Only a few people know for sure, but my guess is no, not at all. Here's what I think happened, according to Wilk and News reporters and editors who spoke on condition their names not be used. (I've also visited jails dozens of times to talk to inmates, and I'm factoring in how off-the-wall stupid all prison personnel are, and how I have been allowed and then not allowed to take notes on subsequent visits because of the whims of these knuckle-draggers.)
George showed up and gave her name to a jail employee. She also gave a note that had her name and that she worked at the Morning News written on it. Also, a press pass was given with that note. Word was passed to Dotson, who said he would see her. The note and pass were given back to George, presumably unread.
Now, here's the tricky part. George knew that she was about to have a scoop. She didn't know if they knew she was a reporter, but who gives a rat's ass what the jail personnel know? Also, she saw a sign that read "no recording devices." This is where the holier-than-thou set says she made a mistake, in retrospect: Not wanting to queer the deal, she decided that she would not ask if she could take notes. She said she identified herself to Dotson, which I believe. She decided on the spot that she would do the interview, recall as best she could what he said, then run out and call her editors. Which is what she did.
Do I believe that? Sure. Before I became a broken-down cynical shell of a human being, I was a young aggressive reporter. At 22, I was given a cover story assignment for Dmagazine, to go to spring training and write about new Texas Ranger Jose Canseco. I had scheduled an interview, but when I arrived, Canseco said he had no interest in talking to me. Thankfully, that day's practice was rained out. As I sat in the clubhouse, Canseco sidled up to me and began talking. It was great stuff. But we were just talking. What do I do? Grab my notepad and scare him off? Listen and reconstruct it later? If that happened now, I would have grabbed my pad, because so what if I chased him away? I come back and the story is dead, no big deal. But then, I thought that would have shown I didn't have the right stuff to make it in this business. Luckily, Canseco looked at me and said, "Hey, aren't you gonna take this down?"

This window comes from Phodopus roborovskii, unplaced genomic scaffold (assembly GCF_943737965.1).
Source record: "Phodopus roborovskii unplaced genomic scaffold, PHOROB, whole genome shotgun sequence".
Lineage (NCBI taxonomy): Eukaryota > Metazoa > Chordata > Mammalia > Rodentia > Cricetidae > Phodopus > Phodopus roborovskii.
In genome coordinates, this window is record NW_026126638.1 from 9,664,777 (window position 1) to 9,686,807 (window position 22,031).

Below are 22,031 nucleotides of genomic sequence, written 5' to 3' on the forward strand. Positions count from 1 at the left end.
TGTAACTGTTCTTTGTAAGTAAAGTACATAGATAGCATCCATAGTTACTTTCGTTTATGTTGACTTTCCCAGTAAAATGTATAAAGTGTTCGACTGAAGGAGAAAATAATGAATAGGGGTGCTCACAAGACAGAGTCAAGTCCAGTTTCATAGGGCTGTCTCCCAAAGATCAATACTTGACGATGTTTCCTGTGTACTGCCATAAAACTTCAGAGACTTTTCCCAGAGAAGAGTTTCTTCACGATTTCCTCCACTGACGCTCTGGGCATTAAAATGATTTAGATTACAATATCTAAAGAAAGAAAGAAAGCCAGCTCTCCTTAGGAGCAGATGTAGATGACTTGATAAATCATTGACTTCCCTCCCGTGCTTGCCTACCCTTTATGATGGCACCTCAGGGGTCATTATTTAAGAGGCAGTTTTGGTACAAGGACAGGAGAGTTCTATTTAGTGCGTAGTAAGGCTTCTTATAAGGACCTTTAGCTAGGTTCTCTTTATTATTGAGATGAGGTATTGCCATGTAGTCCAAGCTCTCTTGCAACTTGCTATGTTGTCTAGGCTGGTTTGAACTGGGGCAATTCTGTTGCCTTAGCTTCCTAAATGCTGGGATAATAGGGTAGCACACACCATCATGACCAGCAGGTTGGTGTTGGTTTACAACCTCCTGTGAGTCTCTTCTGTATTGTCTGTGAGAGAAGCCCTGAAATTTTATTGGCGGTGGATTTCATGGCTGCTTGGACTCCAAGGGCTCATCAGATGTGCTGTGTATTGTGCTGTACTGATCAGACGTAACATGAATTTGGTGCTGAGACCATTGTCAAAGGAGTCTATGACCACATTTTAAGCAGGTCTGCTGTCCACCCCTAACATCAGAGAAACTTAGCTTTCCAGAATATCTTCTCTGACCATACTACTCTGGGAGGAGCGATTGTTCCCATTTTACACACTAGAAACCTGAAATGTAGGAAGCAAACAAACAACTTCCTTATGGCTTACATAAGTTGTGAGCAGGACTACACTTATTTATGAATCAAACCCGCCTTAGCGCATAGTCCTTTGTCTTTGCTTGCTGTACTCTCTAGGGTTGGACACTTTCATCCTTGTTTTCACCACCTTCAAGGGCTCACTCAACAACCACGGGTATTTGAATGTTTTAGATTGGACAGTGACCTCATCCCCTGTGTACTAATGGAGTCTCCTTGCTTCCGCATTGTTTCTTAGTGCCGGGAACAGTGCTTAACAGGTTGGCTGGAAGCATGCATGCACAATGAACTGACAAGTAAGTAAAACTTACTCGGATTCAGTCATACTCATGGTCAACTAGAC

Now that doesn't mean the News is blameless in this. Should her editor in Dallas have made it clear that she didn't take notes in the story? I think so. Should he have allowed her to quote only a few memorable words (for example, when Dotson said, "If someone points a gun at you and shoots and it doesn't go off, what would you do?") and paraphrase the rest? Yes. But no one is disputing the meat of the story, except Dotson's father, who admits he didn't even know that an interview with his son had been conducted because he doesn't watch the news.
"Would we all have felt better had notes been taken?" Wilk asks rhetorically. "Sure. I can also understand her instincts in doing it the way she did it. The important thing here is that Shani got one heck of an interview, and the veracity of it has not been challenged...She's an exceptionally poised young woman, and she did good work."
So I give her a pass on this. To be sure, I called my former journalism professor from college, who happens to be Dallas Observer columnist Jim Schutze. He told me a story about how, many years ago, he talked for two hours with the guy whose brother mixed the Jonestown Kool-Aid, then reconstructed quotes in his car because he knew he would have lost the interview had he taken out a notebook. "Our job is to get people to talk to us, and sometimes that's not always easy to do," he said. At least, I think that's what he said. I didn't take notes.